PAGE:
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Proceedings Paper

Instrumentation for simultaneous kinetic imaging of multiple fluorophores in single living cells
Author(s): Stephen J. Morris; Diane M. Beatty; Larry W. Welling M.D.; Thomas B. Wiegmann M.D.
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Paper Abstract

Low-light fluorescence video microscopy has established itself as an excellent method for investigations of cell dynamics. There is a growing interest in resolving multiple images of 'ratio' fluorophores like indo or BCECF or the emission from multiple dyes placed in the same cell system. For rapid kinetic studies, the problems of photodynamic damage and photobleaching on one hand and the need for good spatial and temporal resolution on the other, press the resolution of the instrumentation. Rapid resolution of multiple probes at multiple wavelengths presents a third set of problems of exciting the probes and appropriately imaging the emitted light. The authors have designed a new real-time low-light fluorescence video microscope for capturing intensified images of up to four dyes contained in the same cell system. These can be two dual-emission wavelength 'ratio' dyes or multiple dyes. The optics allow simultaneous excitation of up to four fluorophores and the real-time (30 frames/second) capture of four separate fluorescence emission images. Each emission wavelength is imaged simultaneously by one of four cameras, then digitized and appropriately combined at standard video frame rates to be stored at high resolution on tape or video disk for further off-line correction and analysis. The design has no moving parts in its optical train, which overcomes a number of technical difficulties encountered in filter wheel or mechanical shutter designs for multiple imaging. The instrument can be assembled form off-the-shelf components. Coupled to compatible image processing software utilizing PC-AT computers, it can be realized for relatively low cost. Two examples of simultaneous multi-parameter imaging are presented. Synchronous observations of calcium and pH distribution in kidney epithelial cells, loaded with both indo-1 and SNARF-1TM, show that both are altered in response to ionomycin treatment; however, the kinetics for the two changes are quite different. Intracellular calcium increases rapidly when the bath Ca2+ is raised. The pH remains stable for several seconds, then suddenly collapses. The second example concerns fusion of human red blood cells (RBC) to fibroblasts expressing influenza hemagglutinin. Movement of soluble and membrane-bound dyes follow different kinetics, depending upon the molecular weight of the soluble dye. Furthermore, the swelling of the RBC occurs after the onset of fusion, and therefore cannot provide the driving force.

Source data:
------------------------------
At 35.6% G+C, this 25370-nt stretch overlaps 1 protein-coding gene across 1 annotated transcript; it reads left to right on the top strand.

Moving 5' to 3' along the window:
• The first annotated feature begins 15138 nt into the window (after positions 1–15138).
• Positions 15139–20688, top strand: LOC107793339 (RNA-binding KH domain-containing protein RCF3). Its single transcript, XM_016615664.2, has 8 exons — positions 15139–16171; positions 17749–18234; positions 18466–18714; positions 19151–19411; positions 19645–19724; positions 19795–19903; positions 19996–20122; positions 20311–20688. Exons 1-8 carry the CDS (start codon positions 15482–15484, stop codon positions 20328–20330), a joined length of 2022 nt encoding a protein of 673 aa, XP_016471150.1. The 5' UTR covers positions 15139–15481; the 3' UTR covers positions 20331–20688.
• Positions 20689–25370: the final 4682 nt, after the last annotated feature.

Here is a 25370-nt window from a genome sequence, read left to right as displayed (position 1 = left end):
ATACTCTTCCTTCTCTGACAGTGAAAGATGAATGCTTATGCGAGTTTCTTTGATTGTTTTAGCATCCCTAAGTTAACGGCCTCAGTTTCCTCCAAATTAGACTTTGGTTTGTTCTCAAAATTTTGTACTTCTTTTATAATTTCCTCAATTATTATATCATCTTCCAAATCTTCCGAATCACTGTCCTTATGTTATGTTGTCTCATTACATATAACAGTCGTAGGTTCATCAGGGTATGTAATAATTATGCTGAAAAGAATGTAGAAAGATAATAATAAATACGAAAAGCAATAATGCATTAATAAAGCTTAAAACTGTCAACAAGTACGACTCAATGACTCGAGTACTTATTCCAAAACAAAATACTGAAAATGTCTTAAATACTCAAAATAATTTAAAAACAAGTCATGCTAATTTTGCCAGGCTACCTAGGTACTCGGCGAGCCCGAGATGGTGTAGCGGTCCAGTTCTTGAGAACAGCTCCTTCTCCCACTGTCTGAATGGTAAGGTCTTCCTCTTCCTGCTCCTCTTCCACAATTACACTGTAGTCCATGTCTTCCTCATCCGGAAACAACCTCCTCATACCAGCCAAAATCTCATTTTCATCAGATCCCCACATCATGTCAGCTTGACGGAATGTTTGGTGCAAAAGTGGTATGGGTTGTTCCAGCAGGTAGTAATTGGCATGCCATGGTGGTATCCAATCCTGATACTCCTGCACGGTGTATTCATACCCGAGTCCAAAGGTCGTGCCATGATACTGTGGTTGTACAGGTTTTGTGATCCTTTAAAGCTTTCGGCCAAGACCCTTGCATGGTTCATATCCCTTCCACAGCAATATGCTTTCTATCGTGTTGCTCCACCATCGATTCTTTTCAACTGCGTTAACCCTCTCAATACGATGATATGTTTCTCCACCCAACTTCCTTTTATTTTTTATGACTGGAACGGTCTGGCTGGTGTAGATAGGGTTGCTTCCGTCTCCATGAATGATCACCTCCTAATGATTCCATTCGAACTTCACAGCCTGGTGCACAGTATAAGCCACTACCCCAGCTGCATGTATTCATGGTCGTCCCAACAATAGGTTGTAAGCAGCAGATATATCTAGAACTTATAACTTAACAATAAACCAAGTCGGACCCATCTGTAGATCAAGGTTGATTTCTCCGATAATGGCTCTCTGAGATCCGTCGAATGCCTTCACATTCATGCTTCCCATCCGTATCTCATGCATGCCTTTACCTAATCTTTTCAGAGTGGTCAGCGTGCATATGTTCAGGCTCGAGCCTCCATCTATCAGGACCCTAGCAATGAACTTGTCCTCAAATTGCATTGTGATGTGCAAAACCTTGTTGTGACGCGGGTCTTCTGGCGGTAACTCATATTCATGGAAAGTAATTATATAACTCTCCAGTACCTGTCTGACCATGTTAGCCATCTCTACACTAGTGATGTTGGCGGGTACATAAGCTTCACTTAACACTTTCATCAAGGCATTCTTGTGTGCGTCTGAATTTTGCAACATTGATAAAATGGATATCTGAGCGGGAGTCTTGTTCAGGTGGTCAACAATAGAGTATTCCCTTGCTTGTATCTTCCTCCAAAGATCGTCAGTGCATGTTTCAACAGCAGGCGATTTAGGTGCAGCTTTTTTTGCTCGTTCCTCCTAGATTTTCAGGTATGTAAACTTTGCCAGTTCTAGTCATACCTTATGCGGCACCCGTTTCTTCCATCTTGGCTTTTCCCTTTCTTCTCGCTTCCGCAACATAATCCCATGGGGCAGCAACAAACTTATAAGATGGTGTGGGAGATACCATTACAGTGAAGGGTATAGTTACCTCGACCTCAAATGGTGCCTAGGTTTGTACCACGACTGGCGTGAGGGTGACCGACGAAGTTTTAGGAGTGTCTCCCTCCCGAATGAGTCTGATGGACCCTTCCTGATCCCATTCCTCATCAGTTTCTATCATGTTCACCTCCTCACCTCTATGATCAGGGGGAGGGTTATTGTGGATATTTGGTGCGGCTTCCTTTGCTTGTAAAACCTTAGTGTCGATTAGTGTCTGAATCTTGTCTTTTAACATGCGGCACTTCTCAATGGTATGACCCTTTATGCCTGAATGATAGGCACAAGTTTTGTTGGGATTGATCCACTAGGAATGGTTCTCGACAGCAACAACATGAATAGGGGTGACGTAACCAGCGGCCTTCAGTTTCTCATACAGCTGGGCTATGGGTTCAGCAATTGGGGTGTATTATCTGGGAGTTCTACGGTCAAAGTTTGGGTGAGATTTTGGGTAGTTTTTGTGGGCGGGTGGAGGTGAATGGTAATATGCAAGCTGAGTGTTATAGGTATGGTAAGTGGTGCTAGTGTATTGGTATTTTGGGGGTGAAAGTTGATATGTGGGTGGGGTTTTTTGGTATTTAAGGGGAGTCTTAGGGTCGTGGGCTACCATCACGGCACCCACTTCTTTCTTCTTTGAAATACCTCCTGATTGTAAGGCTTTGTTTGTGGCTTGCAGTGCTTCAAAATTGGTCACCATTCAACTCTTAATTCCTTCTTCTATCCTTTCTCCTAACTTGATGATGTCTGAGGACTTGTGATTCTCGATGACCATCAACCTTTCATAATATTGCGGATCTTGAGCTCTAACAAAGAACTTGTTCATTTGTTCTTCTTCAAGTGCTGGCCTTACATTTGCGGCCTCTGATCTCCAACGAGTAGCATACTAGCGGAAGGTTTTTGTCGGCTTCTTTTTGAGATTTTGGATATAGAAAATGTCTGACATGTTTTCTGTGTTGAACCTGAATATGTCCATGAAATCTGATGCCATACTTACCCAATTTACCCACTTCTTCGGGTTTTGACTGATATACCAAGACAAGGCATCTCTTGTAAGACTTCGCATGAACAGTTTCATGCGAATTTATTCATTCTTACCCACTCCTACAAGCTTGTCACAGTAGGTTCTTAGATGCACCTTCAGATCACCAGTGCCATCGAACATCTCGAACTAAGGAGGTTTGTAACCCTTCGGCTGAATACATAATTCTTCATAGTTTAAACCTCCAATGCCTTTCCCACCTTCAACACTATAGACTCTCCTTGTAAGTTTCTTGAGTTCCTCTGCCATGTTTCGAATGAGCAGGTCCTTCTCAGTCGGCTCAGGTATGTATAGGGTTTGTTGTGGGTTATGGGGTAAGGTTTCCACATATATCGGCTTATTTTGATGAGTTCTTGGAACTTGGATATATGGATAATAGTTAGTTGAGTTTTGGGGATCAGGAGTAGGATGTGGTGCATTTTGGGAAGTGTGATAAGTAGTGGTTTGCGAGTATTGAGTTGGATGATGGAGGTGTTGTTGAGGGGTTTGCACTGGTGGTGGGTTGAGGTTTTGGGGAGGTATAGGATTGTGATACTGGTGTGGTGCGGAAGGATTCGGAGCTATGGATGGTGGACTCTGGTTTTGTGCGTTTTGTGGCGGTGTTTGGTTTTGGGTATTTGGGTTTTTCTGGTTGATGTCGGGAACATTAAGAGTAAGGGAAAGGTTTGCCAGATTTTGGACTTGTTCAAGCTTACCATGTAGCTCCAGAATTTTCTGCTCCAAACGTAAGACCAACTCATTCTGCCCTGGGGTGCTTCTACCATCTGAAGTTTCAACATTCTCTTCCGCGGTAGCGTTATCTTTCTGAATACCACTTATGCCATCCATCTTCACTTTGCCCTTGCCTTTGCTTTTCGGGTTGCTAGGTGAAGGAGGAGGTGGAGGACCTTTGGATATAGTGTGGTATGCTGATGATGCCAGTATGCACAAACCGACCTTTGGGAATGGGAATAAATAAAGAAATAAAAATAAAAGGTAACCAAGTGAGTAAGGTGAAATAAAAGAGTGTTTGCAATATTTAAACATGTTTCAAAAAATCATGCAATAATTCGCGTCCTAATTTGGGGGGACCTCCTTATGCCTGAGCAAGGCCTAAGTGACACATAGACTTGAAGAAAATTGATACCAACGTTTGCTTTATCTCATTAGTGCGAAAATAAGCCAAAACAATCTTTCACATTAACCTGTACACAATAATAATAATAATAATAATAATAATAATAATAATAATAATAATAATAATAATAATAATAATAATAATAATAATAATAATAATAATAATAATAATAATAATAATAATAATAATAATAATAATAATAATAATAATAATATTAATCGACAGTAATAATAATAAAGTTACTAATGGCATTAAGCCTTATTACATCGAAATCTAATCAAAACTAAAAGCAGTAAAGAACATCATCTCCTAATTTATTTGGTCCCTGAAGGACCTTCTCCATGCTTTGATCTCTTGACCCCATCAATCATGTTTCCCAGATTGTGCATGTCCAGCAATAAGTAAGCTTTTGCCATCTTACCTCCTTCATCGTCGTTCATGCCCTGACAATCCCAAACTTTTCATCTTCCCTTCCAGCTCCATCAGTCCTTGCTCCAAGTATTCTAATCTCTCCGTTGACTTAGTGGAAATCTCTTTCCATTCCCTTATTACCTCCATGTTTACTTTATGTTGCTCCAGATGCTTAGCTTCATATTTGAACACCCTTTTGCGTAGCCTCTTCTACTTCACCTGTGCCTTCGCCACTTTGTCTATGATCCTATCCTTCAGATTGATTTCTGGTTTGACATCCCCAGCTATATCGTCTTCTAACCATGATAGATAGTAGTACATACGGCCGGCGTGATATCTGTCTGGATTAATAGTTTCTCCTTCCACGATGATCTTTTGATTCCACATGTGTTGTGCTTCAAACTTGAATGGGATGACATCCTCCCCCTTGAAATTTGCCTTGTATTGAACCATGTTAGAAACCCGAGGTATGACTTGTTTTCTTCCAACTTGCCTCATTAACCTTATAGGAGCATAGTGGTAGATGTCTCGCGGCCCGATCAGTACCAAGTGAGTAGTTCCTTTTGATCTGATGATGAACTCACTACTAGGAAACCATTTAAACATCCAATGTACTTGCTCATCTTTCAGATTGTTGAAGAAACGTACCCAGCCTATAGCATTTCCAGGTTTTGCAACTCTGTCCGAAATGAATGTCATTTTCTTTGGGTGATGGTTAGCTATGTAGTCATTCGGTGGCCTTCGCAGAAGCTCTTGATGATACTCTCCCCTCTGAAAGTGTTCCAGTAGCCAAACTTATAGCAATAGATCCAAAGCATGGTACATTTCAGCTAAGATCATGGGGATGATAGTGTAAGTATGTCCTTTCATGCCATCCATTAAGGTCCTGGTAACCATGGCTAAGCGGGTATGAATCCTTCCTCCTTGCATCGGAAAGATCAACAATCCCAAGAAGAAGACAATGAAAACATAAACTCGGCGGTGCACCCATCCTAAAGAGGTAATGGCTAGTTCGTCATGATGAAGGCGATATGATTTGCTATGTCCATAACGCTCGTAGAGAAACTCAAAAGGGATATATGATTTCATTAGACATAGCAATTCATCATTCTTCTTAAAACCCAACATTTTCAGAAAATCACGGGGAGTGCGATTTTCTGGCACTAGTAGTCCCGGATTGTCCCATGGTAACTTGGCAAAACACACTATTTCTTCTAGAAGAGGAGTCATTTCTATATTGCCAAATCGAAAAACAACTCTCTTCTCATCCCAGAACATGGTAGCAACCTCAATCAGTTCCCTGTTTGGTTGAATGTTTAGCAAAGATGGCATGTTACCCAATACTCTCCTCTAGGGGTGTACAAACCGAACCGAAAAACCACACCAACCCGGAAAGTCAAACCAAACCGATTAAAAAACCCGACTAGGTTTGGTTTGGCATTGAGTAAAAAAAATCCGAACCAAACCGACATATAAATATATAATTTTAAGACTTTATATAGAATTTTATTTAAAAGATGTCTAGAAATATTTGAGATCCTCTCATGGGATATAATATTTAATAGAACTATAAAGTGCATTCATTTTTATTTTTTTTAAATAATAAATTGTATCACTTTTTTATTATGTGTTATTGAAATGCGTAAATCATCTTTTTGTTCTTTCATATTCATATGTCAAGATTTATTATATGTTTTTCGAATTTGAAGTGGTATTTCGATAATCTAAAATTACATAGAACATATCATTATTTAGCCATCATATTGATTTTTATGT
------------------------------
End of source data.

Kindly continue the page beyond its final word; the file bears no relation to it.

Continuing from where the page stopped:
Paper Details

Date Published: 1 May 1991
PDF: 11 pages
Proc. SPIE 1428, Three-Dimensional Bioimaging Systems and Lasers in the Neurosciences, (1 May 1991); doi: 10.1117/12.44137
Show Author Affiliations
Stephen J. Morris, Univ. of Missouri/Kansas City (United States)
Diane M. Beatty, Univ. of Missouri/Kansas City (United States)
Larry W. Welling M.D., Veterans Administration Medical Ctr. and Kansas Univ. Medical Ctr. (United States)
Thomas B. Wiegmann M.D., Veterans Administration Medical Ctr. and Kansas Univ. Medical Ctr. (United States)

Published in SPIE Proceedings Vol. 1428:
Three-Dimensional Bioimaging Systems and Lasers in the Neurosciences
James E. Boggan; Leonard J. Cerullo M.D.; Louis C. Smith, Editor(s)

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